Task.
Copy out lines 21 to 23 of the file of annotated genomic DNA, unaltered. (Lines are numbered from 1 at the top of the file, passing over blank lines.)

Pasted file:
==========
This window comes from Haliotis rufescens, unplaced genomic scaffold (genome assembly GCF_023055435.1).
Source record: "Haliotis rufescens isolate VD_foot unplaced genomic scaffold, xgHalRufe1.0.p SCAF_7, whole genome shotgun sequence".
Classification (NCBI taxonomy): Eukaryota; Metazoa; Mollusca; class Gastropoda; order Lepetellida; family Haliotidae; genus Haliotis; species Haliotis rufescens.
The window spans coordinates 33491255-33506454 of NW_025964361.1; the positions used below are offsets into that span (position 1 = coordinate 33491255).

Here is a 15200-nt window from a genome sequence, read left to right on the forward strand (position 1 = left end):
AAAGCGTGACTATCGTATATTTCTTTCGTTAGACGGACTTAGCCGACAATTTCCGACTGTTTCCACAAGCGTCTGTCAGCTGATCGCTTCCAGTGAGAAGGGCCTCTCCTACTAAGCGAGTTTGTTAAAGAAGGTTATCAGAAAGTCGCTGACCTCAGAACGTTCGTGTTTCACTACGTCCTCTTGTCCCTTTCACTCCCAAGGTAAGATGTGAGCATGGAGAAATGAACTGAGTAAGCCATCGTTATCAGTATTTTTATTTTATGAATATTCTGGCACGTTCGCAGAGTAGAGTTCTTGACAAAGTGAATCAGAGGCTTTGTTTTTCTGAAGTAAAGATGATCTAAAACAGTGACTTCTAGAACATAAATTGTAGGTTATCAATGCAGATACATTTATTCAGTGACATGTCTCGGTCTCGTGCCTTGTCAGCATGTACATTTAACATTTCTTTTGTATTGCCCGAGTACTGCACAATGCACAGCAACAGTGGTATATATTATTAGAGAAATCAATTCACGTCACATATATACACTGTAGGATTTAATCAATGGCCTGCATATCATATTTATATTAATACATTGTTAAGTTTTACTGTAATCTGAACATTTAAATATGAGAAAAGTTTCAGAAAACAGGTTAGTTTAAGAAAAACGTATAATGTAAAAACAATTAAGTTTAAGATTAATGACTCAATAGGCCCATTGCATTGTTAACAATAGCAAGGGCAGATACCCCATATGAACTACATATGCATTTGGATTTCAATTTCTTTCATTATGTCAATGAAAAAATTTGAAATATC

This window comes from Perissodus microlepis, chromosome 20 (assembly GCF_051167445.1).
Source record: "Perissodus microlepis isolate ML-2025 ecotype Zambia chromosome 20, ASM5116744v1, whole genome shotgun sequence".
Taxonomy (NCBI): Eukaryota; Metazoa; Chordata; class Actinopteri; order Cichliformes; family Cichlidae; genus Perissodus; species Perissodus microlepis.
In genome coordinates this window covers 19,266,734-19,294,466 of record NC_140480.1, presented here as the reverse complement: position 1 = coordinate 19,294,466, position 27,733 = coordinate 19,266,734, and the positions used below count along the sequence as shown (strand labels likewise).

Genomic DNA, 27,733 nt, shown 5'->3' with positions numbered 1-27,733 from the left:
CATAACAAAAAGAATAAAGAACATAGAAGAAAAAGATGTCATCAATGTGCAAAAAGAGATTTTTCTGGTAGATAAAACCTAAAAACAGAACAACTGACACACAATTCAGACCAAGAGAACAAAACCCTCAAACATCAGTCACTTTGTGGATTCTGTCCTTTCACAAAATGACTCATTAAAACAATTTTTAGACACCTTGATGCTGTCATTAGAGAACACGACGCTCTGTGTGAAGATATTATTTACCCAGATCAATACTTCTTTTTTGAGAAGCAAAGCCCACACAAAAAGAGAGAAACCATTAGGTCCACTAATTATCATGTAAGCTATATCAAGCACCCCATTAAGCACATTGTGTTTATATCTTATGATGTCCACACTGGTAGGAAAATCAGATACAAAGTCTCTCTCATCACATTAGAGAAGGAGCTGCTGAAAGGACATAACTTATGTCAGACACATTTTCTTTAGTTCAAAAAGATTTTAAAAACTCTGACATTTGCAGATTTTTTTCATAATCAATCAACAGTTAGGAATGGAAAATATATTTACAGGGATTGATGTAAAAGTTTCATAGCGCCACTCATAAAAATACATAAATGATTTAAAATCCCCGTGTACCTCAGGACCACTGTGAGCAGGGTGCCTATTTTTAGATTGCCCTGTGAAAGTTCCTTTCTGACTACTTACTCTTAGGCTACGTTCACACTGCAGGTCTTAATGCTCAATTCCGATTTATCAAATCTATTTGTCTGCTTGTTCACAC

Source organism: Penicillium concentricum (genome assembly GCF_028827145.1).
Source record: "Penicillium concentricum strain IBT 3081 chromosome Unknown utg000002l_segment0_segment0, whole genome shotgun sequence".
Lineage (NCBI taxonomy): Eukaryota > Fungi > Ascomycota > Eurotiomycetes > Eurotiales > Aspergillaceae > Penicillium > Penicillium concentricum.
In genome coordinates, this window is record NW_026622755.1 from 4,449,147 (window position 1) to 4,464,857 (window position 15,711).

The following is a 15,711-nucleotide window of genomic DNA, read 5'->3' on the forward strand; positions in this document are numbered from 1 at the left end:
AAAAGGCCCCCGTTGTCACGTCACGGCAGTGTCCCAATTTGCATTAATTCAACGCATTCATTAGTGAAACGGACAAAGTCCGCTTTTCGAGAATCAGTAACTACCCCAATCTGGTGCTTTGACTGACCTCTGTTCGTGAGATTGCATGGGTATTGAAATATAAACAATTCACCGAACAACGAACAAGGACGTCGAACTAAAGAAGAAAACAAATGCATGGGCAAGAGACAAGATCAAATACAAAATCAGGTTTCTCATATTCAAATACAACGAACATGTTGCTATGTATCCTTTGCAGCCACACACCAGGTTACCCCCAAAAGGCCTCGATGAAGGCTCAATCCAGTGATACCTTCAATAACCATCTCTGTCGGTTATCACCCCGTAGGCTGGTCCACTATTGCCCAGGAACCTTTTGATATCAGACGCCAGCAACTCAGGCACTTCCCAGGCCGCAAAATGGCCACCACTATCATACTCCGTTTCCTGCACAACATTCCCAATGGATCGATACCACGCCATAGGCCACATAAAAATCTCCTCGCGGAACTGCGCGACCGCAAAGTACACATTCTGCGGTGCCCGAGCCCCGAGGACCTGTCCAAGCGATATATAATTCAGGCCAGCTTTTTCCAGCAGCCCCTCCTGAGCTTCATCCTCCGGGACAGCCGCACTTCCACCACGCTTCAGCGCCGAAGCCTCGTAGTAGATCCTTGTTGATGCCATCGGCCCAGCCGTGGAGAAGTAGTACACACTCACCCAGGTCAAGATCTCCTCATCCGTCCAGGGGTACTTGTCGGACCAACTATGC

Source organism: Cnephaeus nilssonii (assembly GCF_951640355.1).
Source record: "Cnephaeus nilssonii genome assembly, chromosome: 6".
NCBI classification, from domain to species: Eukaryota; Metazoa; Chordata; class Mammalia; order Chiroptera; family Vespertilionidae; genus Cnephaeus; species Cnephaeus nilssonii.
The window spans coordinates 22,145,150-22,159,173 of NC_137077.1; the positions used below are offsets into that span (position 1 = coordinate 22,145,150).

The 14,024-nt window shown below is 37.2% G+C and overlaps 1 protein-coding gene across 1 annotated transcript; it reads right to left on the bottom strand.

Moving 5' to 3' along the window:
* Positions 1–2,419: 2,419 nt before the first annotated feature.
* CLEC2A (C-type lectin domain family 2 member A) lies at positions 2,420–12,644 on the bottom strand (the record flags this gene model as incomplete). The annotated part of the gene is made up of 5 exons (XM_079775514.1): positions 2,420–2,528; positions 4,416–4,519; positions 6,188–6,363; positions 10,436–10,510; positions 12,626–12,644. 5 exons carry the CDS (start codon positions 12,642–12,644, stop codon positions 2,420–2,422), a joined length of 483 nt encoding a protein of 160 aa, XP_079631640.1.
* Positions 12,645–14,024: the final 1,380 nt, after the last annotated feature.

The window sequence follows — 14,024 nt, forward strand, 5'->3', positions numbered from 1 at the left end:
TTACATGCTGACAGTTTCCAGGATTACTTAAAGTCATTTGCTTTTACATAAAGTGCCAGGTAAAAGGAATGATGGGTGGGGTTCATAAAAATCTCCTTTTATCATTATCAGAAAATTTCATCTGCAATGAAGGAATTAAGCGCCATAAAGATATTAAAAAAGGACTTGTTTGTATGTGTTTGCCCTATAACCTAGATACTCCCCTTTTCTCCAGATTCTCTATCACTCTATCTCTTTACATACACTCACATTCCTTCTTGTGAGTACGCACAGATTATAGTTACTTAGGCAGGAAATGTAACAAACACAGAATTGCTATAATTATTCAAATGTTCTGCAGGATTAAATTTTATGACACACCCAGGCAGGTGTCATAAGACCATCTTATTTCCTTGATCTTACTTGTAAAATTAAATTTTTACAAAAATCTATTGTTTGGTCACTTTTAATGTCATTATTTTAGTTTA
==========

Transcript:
NCBI classification, from domain to species: Eukaryota; Metazoa; Chordata; class Mammalia; order Chiroptera; family Vespertilionidae; genus Cnephaeus; species Cnephaeus nilssonii.
The window spans coordinates 22,145,150-22,159,173 of NC_137077.1; the positions used below are offsets into that span (position 1 = coordinate 22,145,150).

The 14,024-nt window shown below is 37.2% G+C and overlaps 1 protein-coding gene across 1 annotated transcript; it reads right to left on the bottom strand.